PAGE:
Writing update – marketing and editing

Finishing the first draft of a book is difficult. Doing it while trying to write a marketing plan for another book raises the stakes. Doing those while holding down a full time job puts it all in peril. And doing all of that while selling, buying and moving house and becoming a first-time father puts us in high stakes drama mode. So here I am – Planetfall 2 draft finished, a marketing plan for Sympathy for the Devil in development, bedrooms full of unpacked boxes and a 2 week old daughter in my arms.

One of the first lessons we learn as authors is that we have to make space for writing. We all do that differently. Some of us grab the spaces between other things and scribble like mad. Some of us eschew television or social engagements. Some of us rise early and dedicate an hour or so before our ‘normal’ day begins. And some of us may give ourselves two hours every Saturday and Sunday alone in a cafe to catch up on our writing. Whatever our approach, we do it because it’s important. Writing needs space, it needs dedication, and it needs its own time free from other distractions.

That lesson is even more important when a baby comes along. Babies don’t care about our approach to grabbing time for writing. Those two hours we normally have? Gone in bringing up baby’s wind. The social engagements we eschewed are no longer an option while we catch up with just 20 minutes of writing in-between changing nappies, putting the washing on, tidying up the kitchen and cooking a meal.

I’ve carried on writing throughout this tumultuous period and it’s been difficult and it’s also been necessary. Ever since 2008 I’ve planned my writing time, and now that’s really paying off with the following writing updates:

UPDATE – Planetfall 2: Children of Fall

I finished the first draft of PF2 in early June, amid a rush of writing as moving and birth date approached. I was really pleased with the first draft. It was structured and planned in much more detail than previous books, which meant when I came to write, I could rattle off a 5000-word chapter in a couple of days.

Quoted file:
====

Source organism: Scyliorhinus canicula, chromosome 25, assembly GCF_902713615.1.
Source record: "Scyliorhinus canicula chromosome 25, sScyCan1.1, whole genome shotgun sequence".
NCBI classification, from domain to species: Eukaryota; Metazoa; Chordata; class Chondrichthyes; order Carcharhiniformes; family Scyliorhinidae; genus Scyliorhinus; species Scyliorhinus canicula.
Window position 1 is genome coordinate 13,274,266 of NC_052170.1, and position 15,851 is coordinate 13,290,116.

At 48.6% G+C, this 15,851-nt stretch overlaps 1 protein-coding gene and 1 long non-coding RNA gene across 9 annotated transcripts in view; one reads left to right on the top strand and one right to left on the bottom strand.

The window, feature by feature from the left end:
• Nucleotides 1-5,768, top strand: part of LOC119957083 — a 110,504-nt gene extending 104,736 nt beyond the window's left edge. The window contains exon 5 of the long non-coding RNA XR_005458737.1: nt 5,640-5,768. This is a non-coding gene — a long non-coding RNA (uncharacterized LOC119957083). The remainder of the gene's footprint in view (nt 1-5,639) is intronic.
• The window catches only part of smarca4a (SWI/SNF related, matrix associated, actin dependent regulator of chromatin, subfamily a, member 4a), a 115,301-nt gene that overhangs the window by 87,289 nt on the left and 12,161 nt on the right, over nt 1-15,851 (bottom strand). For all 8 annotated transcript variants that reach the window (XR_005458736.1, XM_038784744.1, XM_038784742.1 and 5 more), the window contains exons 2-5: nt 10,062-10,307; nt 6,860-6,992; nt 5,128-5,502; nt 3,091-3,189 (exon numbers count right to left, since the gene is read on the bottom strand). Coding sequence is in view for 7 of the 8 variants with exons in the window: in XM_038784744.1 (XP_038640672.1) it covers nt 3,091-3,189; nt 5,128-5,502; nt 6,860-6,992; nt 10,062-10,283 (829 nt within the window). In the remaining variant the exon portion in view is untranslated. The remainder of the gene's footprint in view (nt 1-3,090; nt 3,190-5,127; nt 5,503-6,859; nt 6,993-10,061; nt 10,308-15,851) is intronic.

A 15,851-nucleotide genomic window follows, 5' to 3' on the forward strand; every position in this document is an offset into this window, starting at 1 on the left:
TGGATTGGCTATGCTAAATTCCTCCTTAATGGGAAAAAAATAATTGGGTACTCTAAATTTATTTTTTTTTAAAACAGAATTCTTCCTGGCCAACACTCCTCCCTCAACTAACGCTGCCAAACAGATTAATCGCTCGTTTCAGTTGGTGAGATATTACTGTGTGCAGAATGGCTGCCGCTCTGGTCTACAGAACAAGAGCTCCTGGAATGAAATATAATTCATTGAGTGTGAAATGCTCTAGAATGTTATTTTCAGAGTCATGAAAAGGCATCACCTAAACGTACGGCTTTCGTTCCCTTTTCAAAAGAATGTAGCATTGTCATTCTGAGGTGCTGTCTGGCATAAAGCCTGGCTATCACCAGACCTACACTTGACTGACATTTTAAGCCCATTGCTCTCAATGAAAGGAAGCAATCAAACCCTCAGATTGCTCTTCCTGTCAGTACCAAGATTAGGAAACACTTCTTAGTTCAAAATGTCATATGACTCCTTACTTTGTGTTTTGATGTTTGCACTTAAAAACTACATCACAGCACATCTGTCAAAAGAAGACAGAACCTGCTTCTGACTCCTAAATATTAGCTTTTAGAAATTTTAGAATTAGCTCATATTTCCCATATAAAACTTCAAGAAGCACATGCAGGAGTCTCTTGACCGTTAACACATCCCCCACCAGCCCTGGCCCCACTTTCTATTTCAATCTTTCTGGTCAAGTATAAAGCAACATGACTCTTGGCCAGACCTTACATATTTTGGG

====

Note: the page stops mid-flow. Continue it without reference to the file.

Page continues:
The first draft has already been to a beta-reader, and I now have an extensive list of re-writes. The most significant re-write will be around returning lead character Kate Leland, whose character I haven’t quite nailed. Returning characters are a little more difficult to get right, I think. I last wrote Kate in 2011, and in-between wrote Backpackers and Sympathy for the Devil. PF2 is also set 12 years later, and there needs to be clear character progression between the two books. Kate needs to ‘feel like’ Kate from All Fall Down, and she also needs to feel like she’s matured, and changed in response to her personal history. A returning reader should be able to tell they’re back with her and also recognise and ‘allow’ her to be and feel slightly different.

I’ve just completed my own read through of the first draft. The second half of the book I’m very happy with. The first half, or at least Kate’s first four chapters are going to be completely scrapped so that I can get her storyline and character right. There’s also work to do in bringing out the other returning characters who are only present in light brush-strokes at the moment (Djembe, Daoud). And there are character relationship issues between new characters (Swan, Stendahl) which need strengthening and made deeper.

Children of Fall was originally slated for a Christmas 2015 release. I think this is now looking unlikely. Even if I get a second draft written by October, I’ll still need to go through a 3rd and 4th draft and then let the book rest for a month or two before I can contemplate a final draft. Perhaps May 2016 would be more realistic?

By the way, I maintain a Facebook page for Planetfall, on which I also share news about science fictions films, books and other media. Please Like it for updates: https://www.facebook.com/planetfalltrilogy – when Sympathy and the next PF book are published, there’ll be exclusive competitions on the page.